mm25739's picture


Observed: 13th December 2010 By: mm25739
S159 Neighbourhood Nature - course complete
mm25739’s reputation in Fungi and Lichens

Witches broom in old Scots pine


Caution: Do NOT use iSpot to identify fungi to eat!

Some fungi are very poisonous so a mistaken ID could have serious consequences.

  • Witches broom (Taphrina?)
    Confidence: I'm as sure as I can be.
    Likely ID
    a witch's broom (Taphrina sp.)
    Confidence: I'm as sure as I can be.
Species interactions

No interactions present.


RHoman's picture


I'm not sure about there being a "witch's broom". Perhaps this is a bird nest?

Robert Homan

RHoman's picture

But there again...

Now I've got my glasses on, the surrounding branches look too thin to support a nest of that size. There is a witch's broom mentioned in Scots Pine in Redfern and Stacey - cause unknown and apparently restricted to northern Scotland and E England.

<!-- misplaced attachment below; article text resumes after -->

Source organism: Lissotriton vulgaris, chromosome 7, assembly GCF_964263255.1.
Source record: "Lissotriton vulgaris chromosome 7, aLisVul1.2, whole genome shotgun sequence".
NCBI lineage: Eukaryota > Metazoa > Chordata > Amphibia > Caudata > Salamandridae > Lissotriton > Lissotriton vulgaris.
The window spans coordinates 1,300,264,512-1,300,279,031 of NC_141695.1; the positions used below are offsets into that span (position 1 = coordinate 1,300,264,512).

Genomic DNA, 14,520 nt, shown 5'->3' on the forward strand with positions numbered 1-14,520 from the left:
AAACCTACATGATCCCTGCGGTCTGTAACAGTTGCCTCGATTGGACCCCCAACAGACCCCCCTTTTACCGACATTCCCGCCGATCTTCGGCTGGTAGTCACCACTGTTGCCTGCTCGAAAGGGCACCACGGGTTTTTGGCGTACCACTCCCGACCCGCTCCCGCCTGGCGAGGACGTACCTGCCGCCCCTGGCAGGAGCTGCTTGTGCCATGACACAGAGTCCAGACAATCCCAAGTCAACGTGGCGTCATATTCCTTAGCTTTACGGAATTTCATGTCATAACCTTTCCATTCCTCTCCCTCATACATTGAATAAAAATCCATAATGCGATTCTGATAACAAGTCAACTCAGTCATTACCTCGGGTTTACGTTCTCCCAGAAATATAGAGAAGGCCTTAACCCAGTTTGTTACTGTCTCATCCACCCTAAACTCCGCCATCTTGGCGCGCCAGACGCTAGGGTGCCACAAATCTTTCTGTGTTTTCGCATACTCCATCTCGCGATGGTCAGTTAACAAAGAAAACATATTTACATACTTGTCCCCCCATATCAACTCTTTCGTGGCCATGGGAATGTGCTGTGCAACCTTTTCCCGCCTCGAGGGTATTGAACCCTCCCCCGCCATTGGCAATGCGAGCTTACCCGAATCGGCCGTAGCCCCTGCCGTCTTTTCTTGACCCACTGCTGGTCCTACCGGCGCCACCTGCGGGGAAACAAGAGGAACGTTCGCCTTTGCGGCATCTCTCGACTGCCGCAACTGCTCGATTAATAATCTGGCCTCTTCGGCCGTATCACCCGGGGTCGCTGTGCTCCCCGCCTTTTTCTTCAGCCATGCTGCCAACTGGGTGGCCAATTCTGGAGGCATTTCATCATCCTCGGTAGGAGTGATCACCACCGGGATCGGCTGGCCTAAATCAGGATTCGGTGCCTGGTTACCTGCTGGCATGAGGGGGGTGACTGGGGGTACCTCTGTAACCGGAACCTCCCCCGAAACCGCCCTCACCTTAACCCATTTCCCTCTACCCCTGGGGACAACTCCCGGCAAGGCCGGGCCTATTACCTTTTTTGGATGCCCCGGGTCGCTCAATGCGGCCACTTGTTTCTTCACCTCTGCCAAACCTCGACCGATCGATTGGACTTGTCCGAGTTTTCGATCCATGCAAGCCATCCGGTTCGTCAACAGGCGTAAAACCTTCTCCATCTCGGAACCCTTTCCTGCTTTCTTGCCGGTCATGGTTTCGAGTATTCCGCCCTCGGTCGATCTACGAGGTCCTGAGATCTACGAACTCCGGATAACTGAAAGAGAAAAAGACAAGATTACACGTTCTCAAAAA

Robert Homan

mm25739's picture

witches broom

I'm pretty sure it's not a bird's nest. It has been there for years. (Unless we have weaver birds in Scotland!) There is one in a beech tree as well so perhaps this area suits the fungus?

Fenwickfield's picture

It is not a nest

There more commom on birch and ash in my area which is Northumberland and we call them whitches Broom too. It is caused by a virus.There is a large section about them in a Tree book I have but I cannot find the book at the moment,they look like huge balls in some trees


mm25739's picture

Thanks. We have several

Thanks. We have several growing on birch trees but I've never seen one on another pine. Moyna